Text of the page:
CHEK Upside: Victoria students selected for international robotics competition

CHEK Upside: Victoria students selected for international robotics competition
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At the Vancouver Island Tech Park, a funky-dressed group of teens are putting the finishing touches on their latest creation.

“I love robotics in all its entirety,” said Joel Vermes, a member of Team Fix It 3491. “It’s one of the funnest [sic] things I’ve ever done in my life.”

The Fix It 3491 robotics team is made up of greater Victoria high school students who design, build and program robots from start to finish. They named their current robot project ‘Beyonce’.

“It’s because the game this year has rings and so the joke was if you love it then you should’ve put a ring on it,” said Vermes, referring to Grammy award-winning singer Beyonce’s song Single Ladies.

Beyonce the robot can move autonomously and via remote control. The robot can pick up objects and shoot out small rings at nearby targets. This weekend, the robot’s pickup and shooting skills will be put to the test as the team was recently selected to compete in the Asia Pacific Championships.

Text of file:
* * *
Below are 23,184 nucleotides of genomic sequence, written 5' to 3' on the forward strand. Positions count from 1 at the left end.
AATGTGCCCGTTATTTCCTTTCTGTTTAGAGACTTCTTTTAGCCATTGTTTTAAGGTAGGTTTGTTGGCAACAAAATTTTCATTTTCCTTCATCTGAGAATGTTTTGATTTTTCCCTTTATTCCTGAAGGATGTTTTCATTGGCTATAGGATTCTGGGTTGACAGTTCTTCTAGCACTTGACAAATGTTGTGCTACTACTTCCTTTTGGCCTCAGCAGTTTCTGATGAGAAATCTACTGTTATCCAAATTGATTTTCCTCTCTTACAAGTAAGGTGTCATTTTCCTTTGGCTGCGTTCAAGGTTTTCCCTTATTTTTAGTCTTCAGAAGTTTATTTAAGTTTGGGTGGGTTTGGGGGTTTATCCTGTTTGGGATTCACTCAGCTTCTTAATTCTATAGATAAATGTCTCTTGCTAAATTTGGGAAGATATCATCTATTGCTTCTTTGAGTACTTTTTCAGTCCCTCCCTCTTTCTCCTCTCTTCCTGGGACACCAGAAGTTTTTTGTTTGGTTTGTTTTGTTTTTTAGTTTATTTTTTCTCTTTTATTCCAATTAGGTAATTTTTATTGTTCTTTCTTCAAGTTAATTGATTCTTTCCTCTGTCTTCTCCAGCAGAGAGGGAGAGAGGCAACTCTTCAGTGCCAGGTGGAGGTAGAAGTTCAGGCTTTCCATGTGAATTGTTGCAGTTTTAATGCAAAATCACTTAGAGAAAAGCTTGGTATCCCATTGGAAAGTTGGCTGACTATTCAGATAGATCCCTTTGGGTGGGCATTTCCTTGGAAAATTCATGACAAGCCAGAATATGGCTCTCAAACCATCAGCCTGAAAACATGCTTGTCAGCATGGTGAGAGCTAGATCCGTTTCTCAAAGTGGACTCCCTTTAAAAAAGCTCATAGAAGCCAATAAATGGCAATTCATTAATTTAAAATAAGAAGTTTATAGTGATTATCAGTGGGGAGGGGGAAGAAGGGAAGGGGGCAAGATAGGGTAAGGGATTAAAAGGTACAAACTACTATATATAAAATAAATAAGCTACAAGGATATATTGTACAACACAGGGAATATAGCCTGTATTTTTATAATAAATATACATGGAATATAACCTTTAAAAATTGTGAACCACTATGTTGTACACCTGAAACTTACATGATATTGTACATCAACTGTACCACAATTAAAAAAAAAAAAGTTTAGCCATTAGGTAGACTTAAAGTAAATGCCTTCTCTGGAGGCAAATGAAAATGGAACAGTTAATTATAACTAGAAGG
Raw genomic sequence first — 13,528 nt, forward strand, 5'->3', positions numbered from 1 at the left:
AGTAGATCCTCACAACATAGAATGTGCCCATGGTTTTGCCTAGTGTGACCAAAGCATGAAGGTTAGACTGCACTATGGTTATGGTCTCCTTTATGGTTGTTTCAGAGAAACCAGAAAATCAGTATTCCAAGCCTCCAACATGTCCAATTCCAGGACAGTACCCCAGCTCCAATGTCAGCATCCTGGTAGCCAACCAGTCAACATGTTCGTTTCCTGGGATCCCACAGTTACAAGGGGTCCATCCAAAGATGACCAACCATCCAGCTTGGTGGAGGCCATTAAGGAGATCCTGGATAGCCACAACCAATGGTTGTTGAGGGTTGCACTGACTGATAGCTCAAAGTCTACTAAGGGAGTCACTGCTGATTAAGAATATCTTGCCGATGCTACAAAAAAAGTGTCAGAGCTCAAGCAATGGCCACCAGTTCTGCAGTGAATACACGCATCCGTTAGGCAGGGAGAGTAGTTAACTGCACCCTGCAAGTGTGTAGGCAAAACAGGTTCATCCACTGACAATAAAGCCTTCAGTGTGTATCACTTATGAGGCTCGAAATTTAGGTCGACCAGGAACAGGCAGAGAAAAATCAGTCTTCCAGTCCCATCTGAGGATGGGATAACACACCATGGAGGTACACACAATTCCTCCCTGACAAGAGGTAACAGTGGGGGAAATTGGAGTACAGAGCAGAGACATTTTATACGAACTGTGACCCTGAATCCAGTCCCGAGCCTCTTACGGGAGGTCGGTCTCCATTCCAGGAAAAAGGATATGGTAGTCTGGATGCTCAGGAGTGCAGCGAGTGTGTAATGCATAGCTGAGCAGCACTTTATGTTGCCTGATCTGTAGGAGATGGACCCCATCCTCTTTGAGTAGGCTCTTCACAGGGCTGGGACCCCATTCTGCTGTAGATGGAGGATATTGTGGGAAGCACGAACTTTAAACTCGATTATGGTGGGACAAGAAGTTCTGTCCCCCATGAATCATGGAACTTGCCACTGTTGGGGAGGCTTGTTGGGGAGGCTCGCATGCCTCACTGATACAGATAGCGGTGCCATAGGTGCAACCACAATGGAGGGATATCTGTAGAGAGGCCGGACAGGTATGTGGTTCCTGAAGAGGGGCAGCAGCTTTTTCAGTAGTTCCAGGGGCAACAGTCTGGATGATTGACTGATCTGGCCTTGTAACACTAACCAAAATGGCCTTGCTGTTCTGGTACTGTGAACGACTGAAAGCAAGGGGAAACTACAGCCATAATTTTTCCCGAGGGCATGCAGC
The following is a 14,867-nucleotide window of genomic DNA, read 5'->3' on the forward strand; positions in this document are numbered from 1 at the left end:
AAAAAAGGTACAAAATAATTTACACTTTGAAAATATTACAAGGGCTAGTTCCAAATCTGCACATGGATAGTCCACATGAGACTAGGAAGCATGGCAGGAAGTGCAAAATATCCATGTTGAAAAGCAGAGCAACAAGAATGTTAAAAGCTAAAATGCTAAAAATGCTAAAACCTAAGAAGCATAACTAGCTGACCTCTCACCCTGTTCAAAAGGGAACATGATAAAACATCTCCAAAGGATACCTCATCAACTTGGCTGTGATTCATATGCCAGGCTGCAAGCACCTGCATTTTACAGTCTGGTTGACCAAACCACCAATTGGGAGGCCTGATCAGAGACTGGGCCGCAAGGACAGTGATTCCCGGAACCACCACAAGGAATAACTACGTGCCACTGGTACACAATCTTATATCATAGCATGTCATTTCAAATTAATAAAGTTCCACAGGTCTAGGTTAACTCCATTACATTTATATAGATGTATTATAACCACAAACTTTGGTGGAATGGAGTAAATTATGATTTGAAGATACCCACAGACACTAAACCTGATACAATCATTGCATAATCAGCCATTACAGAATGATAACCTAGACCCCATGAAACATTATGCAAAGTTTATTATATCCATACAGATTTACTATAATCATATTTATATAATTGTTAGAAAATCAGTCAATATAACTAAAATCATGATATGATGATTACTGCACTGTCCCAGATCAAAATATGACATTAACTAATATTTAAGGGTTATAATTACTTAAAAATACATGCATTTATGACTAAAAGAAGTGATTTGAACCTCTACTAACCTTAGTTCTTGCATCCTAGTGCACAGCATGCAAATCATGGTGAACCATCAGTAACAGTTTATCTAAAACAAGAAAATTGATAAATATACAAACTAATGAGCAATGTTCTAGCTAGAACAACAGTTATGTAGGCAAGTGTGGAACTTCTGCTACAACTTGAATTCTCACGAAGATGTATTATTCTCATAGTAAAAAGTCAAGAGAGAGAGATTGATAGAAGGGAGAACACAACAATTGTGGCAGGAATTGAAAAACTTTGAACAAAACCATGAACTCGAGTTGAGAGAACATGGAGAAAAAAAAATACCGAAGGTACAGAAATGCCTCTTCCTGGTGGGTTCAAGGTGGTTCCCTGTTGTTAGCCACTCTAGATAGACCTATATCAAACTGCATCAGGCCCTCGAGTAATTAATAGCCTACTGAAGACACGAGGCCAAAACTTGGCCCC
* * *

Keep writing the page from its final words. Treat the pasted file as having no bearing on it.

“So basically we’ll be sending in scores to Australia, they’ll be judging it and everything through there and the whole world’s going to be competing through, like, computers,” said Vermes, wearing the team’s uniform green fedora hat, green tie and black button-up shirt.

Whether virtually or in-person, the team has worked on the project since September 2020. Back in May, they placed first in the BC First Tech Challenge competition. The students describe the project as a constant work in progress.

“Beyonce has typically, sometimes not always been the best,” said Hanson Chan, a member of Team Fix It. “But that’s the entirety of Robotics, it’s all about learning and improving from the mistakes and improving to the next innovation.”

“My goal actually isn’t that they create the perfect robot, I let them make lots of mistakes because that’s how they learn,” said Team Fix It coach Christine Nicholls. “I just want them to actually learn skills that are going to help them in the future.”

The group features boys and girls ranging in age from grades 9-12, and those new to robotics are welcome to join.

“Being able to join this and develop my skills as well as meeting people that are like me, made me feel like I fit in somewhere,” said team member Mythri Ushettige. “It was really nice.”

For anyone interested in the Fix It robotics program, click here.

Kevin CharachKevin Charach

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